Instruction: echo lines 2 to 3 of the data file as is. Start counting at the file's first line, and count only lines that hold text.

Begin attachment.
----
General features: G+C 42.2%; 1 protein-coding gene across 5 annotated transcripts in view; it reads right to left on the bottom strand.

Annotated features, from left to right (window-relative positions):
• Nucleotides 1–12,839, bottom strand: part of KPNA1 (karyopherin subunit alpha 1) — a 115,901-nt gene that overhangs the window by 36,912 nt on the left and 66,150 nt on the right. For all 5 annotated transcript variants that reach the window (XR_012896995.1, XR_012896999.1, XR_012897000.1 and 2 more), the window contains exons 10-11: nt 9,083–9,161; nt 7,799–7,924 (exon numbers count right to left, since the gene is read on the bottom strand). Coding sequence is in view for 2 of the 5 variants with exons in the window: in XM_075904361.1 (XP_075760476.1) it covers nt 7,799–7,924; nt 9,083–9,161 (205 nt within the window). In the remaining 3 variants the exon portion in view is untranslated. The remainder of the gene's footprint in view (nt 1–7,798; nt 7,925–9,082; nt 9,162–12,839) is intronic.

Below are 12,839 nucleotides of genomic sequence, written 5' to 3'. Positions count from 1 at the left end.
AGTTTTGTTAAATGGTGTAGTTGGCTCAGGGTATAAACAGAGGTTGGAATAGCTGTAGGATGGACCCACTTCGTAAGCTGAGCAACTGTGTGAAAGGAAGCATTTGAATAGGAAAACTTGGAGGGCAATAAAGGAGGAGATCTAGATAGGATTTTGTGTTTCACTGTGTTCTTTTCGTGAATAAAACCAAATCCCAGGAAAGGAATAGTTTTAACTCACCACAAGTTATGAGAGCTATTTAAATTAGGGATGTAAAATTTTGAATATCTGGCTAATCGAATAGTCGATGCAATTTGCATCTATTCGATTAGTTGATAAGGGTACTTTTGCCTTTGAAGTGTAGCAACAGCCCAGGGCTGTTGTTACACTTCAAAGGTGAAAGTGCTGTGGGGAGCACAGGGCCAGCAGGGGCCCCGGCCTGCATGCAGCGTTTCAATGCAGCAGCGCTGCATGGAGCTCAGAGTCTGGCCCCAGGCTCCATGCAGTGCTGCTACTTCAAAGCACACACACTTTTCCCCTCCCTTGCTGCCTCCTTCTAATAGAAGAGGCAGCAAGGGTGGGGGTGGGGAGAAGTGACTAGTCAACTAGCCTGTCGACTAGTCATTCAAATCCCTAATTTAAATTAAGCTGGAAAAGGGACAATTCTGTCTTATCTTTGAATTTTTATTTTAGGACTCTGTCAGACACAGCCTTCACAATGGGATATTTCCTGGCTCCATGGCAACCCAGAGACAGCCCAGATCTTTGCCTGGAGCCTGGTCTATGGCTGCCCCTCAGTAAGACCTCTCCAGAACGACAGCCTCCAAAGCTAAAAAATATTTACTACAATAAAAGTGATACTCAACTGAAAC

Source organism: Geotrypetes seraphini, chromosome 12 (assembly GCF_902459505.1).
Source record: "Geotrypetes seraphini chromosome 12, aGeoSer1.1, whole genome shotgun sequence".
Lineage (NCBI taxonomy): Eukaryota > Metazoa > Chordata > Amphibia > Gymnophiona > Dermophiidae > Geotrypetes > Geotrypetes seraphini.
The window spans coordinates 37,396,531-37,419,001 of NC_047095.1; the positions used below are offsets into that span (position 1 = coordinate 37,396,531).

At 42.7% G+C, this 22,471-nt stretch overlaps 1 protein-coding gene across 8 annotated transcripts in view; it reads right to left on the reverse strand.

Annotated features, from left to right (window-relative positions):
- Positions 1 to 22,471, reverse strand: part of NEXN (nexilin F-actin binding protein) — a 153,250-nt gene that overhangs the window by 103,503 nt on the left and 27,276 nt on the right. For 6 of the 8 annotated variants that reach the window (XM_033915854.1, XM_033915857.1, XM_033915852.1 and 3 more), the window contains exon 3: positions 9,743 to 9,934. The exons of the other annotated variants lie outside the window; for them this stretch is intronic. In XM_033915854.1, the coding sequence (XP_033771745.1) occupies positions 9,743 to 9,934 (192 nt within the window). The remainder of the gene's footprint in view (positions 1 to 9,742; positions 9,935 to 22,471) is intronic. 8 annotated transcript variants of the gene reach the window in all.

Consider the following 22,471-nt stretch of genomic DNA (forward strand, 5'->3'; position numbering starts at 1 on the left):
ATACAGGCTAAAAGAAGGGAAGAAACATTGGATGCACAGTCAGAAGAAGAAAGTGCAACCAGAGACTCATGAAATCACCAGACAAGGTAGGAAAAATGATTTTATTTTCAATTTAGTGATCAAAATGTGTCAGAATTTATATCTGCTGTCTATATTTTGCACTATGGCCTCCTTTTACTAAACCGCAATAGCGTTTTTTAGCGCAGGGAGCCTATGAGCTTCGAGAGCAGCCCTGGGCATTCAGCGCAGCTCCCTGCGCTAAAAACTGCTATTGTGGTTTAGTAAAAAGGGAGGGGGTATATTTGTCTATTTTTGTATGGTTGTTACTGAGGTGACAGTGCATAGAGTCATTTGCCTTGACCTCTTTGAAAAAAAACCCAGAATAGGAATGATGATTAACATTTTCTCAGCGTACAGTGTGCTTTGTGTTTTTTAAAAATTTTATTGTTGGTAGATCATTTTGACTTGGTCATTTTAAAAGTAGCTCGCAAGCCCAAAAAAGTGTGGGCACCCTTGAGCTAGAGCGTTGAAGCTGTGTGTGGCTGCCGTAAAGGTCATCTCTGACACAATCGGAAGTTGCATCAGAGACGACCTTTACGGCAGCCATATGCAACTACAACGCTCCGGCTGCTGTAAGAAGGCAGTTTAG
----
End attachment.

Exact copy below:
Annotated features, from left to right (window-relative positions):
• Nucleotides 1–12,839, bottom strand: part of KPNA1 (karyopherin subunit alpha 1) — a 115,901-nt gene that overhangs the window by 36,912 nt on the left and 66,150 nt on the right. For all 5 annotated transcript variants that reach the window (XR_012896995.1, XR_012896999.1, XR_012897000.1 and 2 more), the window contains exons 10-11: nt 9,083–9,161; nt 7,799–7,924 (exon numbers count right to left, since the gene is read on the bottom strand). Coding sequence is in view for 2 of the 5 variants with exons in the window: in XM_075904361.1 (XP_075760476.1) it covers nt 7,799–7,924; nt 9,083–9,161 (205 nt within the window). In the remaining 3 variants the exon portion in view is untranslated. The remainder of the gene's footprint in view (nt 1–7,798; nt 7,925–9,082; nt 9,162–12,839) is intronic.